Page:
Today Ofgem also recommends that the price cap is not lifted at the end of this year and that it should remain in place in 2021 for these households on default tariffs and prepayment meters.

According to the price cap legislation, the price cap can be lifted from 2020 (and no later than 2023) if “the conditions for effective competition” in the domestic retail energy market are in place which would prevent a return to customers on default deals being overcharged for their energy.

From 2020, Ofgem is required to give an annual independent assessment on whether these conditions are in place. The decision on whether to lift the cap rests with the BEIS Secretary of State.

Ofgem’s recommendation is based on its analysis of market features such as customer engagement levels, switching trends, price differentials between tariff types and the quality of customer service provided by suppliers.


1. In June 2020 Ofgem announced a package of support for prepayment meter customers and those struggling with energy bills. If customers are struggling to pay for energy bills they should contact their energy supplier as soon as possible. Depending on their circumstances, customers may be eligible for extra help with their energy bills or services.

2. The price cap is a cap on a unit of gas and electricity, with standing charges taken into account. It is not a cap on customers’ overall energy bills, which will still rise or fall in line with their energy consumption.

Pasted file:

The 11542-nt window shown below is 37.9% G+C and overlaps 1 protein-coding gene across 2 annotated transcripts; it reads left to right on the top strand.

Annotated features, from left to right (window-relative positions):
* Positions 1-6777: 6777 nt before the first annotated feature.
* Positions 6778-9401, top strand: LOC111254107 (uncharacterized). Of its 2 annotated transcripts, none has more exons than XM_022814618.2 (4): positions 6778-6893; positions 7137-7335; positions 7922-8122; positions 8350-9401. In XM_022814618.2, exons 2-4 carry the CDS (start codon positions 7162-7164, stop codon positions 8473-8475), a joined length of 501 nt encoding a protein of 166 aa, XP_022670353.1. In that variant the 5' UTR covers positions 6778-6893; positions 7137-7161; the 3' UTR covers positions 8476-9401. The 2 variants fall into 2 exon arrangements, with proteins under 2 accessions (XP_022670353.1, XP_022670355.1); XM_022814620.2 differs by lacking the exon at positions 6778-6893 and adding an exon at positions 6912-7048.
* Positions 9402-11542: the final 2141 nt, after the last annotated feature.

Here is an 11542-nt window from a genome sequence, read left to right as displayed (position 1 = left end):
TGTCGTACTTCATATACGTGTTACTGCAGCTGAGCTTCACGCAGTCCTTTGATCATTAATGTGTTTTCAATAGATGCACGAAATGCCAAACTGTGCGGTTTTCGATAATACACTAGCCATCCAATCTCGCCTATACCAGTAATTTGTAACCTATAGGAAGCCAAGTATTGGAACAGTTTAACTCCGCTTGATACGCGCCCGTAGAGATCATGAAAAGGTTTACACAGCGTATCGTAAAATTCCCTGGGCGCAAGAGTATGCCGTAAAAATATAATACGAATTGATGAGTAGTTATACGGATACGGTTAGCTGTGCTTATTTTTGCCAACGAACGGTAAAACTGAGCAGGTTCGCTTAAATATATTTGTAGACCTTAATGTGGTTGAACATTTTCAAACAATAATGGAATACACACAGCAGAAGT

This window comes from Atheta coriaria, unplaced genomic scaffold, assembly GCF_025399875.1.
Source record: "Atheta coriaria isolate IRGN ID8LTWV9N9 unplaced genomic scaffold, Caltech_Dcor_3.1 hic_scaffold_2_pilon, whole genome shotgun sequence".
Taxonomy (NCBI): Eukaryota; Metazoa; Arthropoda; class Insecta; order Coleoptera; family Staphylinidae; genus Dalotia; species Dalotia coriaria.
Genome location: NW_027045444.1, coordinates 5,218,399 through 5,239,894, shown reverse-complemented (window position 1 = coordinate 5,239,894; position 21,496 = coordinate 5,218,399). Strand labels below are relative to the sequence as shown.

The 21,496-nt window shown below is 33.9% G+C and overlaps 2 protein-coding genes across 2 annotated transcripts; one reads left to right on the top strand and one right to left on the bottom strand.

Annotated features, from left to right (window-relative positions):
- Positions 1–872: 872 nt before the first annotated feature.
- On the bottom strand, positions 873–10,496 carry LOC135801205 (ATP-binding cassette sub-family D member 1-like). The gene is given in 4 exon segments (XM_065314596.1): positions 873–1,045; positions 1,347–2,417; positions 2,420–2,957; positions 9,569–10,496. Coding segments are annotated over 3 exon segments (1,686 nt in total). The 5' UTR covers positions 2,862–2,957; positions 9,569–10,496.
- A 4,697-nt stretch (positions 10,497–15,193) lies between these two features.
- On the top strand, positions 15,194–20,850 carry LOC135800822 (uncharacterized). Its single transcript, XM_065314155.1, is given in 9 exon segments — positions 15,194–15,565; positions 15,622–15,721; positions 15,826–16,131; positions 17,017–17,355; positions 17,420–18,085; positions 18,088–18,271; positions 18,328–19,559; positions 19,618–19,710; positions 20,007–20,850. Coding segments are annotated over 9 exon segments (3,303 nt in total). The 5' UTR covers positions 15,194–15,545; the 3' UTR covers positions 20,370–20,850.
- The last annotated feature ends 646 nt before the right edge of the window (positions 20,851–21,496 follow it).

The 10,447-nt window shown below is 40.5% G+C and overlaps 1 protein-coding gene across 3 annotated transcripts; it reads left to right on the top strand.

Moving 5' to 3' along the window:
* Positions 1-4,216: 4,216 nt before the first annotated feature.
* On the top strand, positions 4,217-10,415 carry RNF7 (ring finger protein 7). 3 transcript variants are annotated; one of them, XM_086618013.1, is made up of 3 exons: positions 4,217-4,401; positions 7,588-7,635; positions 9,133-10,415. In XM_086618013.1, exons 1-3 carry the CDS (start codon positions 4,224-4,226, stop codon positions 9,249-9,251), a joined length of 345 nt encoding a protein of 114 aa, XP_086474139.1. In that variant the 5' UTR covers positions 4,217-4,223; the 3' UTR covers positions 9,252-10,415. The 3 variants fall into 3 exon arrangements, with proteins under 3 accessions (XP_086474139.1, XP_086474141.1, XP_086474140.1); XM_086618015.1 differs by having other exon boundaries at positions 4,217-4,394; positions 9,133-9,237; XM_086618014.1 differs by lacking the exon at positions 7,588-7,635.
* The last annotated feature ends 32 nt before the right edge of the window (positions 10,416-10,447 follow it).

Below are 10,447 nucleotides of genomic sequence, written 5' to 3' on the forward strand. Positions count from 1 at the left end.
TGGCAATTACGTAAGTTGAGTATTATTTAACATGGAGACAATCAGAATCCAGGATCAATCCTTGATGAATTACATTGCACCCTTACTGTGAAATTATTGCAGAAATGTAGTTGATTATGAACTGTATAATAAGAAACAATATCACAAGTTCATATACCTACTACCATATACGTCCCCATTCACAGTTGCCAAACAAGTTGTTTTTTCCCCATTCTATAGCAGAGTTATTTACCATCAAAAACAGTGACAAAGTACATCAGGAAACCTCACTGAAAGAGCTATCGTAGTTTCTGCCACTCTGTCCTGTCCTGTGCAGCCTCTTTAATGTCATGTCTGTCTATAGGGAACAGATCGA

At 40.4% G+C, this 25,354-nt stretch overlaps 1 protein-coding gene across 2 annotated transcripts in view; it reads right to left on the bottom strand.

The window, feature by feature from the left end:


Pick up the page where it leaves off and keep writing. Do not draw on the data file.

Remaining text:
3. The £1,042 per year level of the cap is based on a household with typical consumption on a dual electricity and gas bill paying by direct debit. Customers who pay by standard credit (cash or cheque) pay an additional £79 based on the higher cost for suppliers to serve them. Savings on gas bills for the coming winter period are higher due to the significant reduction in wholesale gas prices. Customers who use only electricity will make savings, but these will be significantly lower overall. Customers will also experience different levels of savings depending on the region they live in.

Breakdown of cap

Energy price cap chart

Note: cost breakdowns above do not add up exactly to total cap levels due to rounding effect.

Data for the graph can be found below:

Price cap period

Wholesale costs

Wholesale Adjustment

Network costs

Policy costs

Operating costs

Payment uplift allowance


Headroom allowance


2020 summer










2020/21 winter